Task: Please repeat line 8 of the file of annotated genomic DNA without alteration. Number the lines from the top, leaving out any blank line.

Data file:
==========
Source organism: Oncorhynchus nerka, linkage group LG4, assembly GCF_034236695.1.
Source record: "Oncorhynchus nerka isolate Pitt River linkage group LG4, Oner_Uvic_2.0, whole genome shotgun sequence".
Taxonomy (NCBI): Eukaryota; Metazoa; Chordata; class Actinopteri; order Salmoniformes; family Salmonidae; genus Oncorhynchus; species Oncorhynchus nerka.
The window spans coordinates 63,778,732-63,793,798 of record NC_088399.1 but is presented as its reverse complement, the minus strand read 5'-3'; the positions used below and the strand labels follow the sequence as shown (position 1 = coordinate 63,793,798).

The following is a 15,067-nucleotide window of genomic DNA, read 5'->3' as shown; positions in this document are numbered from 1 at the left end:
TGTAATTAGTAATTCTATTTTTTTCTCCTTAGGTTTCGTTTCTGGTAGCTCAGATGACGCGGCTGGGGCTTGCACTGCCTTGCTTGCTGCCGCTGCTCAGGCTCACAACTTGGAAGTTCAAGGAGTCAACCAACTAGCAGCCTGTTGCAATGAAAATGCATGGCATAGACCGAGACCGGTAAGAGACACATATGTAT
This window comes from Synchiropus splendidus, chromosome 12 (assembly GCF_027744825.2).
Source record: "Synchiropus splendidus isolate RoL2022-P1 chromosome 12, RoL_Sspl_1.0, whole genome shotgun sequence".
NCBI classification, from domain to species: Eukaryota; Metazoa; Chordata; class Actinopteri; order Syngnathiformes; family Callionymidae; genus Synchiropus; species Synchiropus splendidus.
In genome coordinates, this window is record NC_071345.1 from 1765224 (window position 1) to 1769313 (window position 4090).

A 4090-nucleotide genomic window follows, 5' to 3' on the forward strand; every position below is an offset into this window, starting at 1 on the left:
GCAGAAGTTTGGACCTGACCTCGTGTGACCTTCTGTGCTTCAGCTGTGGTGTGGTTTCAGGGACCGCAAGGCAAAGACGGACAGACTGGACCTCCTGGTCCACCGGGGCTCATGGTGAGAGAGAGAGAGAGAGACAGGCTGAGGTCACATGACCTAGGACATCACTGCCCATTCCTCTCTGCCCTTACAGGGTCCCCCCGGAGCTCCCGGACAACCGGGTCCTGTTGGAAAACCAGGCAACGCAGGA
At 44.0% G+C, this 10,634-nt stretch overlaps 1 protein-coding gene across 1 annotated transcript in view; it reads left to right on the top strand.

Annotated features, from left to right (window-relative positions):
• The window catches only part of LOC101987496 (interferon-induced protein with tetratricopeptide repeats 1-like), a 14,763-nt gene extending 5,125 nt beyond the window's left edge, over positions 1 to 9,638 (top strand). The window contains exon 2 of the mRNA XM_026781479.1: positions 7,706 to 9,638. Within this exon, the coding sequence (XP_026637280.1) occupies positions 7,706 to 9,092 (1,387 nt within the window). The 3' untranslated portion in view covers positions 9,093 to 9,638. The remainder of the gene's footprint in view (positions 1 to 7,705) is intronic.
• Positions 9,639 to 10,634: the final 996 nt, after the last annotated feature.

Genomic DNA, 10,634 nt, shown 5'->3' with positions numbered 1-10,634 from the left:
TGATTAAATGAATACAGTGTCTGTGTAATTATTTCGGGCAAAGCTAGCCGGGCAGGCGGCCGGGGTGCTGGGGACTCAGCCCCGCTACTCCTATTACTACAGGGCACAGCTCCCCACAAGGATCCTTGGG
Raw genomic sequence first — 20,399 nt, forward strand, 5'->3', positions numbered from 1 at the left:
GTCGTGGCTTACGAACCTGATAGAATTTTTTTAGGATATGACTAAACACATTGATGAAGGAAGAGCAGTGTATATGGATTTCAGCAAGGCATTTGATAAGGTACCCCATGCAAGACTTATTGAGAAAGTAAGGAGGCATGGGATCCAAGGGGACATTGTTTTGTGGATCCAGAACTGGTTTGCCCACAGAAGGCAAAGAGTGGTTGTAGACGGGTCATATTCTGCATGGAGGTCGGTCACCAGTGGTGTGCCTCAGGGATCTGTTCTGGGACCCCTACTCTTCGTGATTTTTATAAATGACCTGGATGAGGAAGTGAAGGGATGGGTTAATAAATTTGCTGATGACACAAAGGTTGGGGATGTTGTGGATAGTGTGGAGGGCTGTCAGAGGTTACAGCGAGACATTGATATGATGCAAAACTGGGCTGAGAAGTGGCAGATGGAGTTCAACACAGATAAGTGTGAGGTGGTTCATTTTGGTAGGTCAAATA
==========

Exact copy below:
Source record: "Synchiropus splendidus isolate RoL2022-P1 chromosome 12, RoL_Sspl_1.0, whole genome shotgun sequence".